When taking on a bigger, more powerful role, treat anxiety by rehearsing, warming up, and not focusing on yourself.

Many people dream of occupying powerful roles, whether in social groups, family set-ups, or at work. But stepping into those roles can be terrifying.

People often question their own abilities and worry about being judged, which prevents them from using their power well. They might, for example, avoid making tough choices for fear of being held accountable. Or they might prioritize being liked and end up making the wrong decisions.

Actors also experience performance anxiety, but they have ways of managing it. Their strategies can even be applied to roles off the stage.

The key message here is: When taking on a bigger, more powerful role, treat anxiety by rehearsing, warming up, and not focusing on yourself.

How do you get to Carnegie Hall? Practice, practice, practice! It might be an old joke but it’s still what actors do in their many rehearsal sessions.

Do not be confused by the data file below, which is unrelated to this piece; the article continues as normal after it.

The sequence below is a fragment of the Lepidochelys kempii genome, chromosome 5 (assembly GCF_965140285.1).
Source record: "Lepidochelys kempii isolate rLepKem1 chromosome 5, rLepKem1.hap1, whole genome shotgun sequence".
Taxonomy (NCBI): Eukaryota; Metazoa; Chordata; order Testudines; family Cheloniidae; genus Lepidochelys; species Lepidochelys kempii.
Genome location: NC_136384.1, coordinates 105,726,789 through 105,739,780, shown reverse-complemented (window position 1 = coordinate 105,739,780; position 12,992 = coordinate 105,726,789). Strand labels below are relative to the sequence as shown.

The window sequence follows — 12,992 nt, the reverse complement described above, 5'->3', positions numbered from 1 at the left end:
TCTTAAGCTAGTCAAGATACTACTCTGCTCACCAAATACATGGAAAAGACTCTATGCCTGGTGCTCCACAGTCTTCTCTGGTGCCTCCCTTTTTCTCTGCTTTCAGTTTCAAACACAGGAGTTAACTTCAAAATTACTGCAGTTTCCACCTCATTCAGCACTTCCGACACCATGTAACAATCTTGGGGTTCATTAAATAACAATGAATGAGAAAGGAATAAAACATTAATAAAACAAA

When you do something over and over again, it becomes a habit. So, by rehearsing what a powerful role requires, you turn unfamiliar actions into behavior that feels natural. As a result, you start feeling more confident in your role.

But rehearsing isn’t simply running through what you plan to say. It’s more effective to incorporate as much detail as possible. For example, when preparing for a talk, the author puts on her costume, pulls out her props, and walks like she’s on a stage. This way, she gets fully immersed in the actions.

If you’ve rehearsed but still feel anxious before an important meeting or other situation where you need to exercise power, another strategy is to get physical. Warm-ups – like stretching, walking, or breathing exercises – can help you get rid of nervous energy. Plus, they distract you from anxious thoughts, making you feel calmer.

Speaking of distractions, this is another way that actors deal with nerves on stage.

It’s difficult to really get into character if you’re focused on how you feel or what others might think. So actors make an effort to focus on other things, like the fellow actors on stage. When using this technique, the author concentrates on the people around her and how they might be feeling, but you can also focus on sounds or objects around you.